“Make sure your seat and folding trays are in the full upright position as we prepare for landing.”

Wait! I have not written anything worthy of the New York Times Bestseller List yet! Back at the beginning, with a blank page. My bets are that the girl in 13A and the boy in 15B are definitely going to hook up. Meanwhile, the pathetic one in 14A attempts to write a blog that is probably not going to happen. I could use more cookies from the stewardess.



As the anticipated age of 20 hath approacheth, it is inevitable for me to check-in with my life. I should not be slipping off-track, but making sure I’m just the right amount of “off the beaten path.” Most of the time, I try to assure myself with my “consoling mind” that the path I am currently paving is the right one because it is my own. However, a pressure to compare myself to the people I look up to creates a pressure to imitate them.


Every night at 12:00 AM, my iPhone alarm goes off asking me if I have accomplished my day’s duties. I try to make myself accountable. I make rules for myself. No Twitter for more than 30 minutes. Do not play more than five games of Dots. No sneaking into the pantry for sugary cereal. So, I set that alarm. Then somewhere between 2:30 and 3:15 PM, I have successfully made a textbook list of loopholes to my own rules (the same goes for my New Year’s resolutions). I can spend 10 more minutes on Twitter because 2 people favorited my tweet that I thought would be too intellectual. One more game of Dots. I won’t eat Frosted Flakes, but I will have two servings of the Quaker Oats Cinnamon Squares because they’re healthier. Okay, two more games of Dots. I am my own greatest enemy…and a strategic one at that.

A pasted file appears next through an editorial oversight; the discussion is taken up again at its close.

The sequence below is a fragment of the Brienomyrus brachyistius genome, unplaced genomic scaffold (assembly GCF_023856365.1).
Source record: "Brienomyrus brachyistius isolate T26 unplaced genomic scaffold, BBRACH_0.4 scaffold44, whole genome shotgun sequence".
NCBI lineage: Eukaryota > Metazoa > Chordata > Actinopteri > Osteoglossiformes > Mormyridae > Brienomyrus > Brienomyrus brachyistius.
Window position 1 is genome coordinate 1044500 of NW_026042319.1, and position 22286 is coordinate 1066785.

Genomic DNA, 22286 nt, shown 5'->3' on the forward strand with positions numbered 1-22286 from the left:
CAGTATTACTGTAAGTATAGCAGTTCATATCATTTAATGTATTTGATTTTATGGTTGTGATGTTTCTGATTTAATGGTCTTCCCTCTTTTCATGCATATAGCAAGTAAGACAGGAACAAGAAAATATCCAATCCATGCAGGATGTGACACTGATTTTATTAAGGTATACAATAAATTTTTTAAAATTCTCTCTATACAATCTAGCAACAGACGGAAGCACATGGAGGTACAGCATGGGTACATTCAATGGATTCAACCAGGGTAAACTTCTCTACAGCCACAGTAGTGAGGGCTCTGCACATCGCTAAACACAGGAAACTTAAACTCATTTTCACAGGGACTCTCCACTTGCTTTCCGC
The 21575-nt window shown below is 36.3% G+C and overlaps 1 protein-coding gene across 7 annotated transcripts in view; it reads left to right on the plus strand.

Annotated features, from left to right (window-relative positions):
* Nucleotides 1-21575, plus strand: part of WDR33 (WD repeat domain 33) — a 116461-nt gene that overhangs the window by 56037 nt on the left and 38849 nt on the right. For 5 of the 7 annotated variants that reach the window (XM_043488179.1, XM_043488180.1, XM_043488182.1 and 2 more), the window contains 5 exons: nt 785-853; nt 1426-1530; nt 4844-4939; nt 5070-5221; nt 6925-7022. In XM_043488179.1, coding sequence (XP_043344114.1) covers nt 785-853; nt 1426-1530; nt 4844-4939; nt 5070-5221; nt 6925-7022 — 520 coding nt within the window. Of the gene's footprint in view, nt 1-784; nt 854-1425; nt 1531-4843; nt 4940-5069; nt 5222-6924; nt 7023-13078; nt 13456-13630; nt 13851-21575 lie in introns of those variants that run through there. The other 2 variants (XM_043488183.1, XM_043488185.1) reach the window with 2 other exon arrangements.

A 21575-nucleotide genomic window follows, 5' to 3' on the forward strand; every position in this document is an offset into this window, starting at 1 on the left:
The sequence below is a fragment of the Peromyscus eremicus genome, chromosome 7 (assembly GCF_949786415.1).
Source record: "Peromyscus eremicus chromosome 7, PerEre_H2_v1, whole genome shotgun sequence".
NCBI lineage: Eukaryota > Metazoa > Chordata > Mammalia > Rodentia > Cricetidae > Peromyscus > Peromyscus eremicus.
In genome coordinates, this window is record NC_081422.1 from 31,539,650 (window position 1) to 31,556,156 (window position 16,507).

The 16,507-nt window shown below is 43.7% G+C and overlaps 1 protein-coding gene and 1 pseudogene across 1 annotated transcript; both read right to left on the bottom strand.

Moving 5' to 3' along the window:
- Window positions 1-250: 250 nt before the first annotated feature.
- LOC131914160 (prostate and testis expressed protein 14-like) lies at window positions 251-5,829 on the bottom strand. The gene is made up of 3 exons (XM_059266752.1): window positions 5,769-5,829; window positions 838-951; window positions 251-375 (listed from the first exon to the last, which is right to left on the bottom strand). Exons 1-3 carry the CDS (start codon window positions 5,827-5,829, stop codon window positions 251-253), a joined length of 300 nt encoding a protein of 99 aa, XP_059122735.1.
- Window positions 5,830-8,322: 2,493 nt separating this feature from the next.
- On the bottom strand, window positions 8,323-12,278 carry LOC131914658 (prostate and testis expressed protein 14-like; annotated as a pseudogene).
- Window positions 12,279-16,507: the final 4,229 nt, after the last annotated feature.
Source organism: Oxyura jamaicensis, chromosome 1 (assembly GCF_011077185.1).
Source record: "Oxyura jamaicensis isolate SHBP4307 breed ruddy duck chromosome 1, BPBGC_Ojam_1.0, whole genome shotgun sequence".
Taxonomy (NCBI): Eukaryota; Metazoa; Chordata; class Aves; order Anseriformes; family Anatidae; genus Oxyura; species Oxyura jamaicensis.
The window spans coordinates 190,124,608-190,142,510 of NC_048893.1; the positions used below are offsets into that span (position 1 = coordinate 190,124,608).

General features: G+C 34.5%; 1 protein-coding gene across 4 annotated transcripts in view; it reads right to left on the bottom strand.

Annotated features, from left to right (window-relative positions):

Then as 11:55 PM rolls around and I am on my 79th game of Dots, I wonder how many plays or blog posts I could have written today. Mindy Kaling wrote plays in college, and yet I have none. Then my “consoling mind” kicks in thinking that Mindy did not have Dots when she was in college. If she did have an iPhone, then she would have totally been spending time on that game the whole day, too! Right? I hope so.

I have no published works on the Internet yet, which is the ubiquitous and most narcissistic complaint of every Millennial (and Journalism student). Then I think that Tina Fey was the editor-in-chief of her school newspaper. Great, so am I. Check. Lena Dunham grew up in Brooklyn. So did I…in the completely opposite side of Brooklyn. But anyway, check.

I like to start blogs and projects because my optimistic mind goes into overdrive thinking that I could totally get sponsors that will pay me for writing. I am not even close to getting there and that dream seems hopelessly far away. This essay, however, was not sponsored by the makers of Dots; however I would endorse it if you like to waste time. Then again, some nights I get lucky. Lucky enough to fall asleep through my alarm, never having to face the fact that today was yet another lazy day in the life of a Millennial.



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“Hey, I’m going to start a blog. I have too much to say and no one to say it to.” -Me, Jessica Joyce, 19

“You said that last year.” -Jack, Father of Jessica

“Be careful. Don’t talk to any creeps. Can they see your face?”  -Fe, Mother of Jessica

“Buzz Lightyear and beyond!”  -Brent, Nephew of Jessica, 3

“This blog sucks! Go put on some makeup!”  -The Internet, probably

“Your essays lack a sense of depth along with a poor and deficient writing ability.”  -Jessica’s New York History Professor with really bad hair

“Windows antivirus software has detected two spyware viruses in your system. If you continue, all current programs and documents will be lost.”  -Jessica’s Lenovo ThinkPad Laptop, 3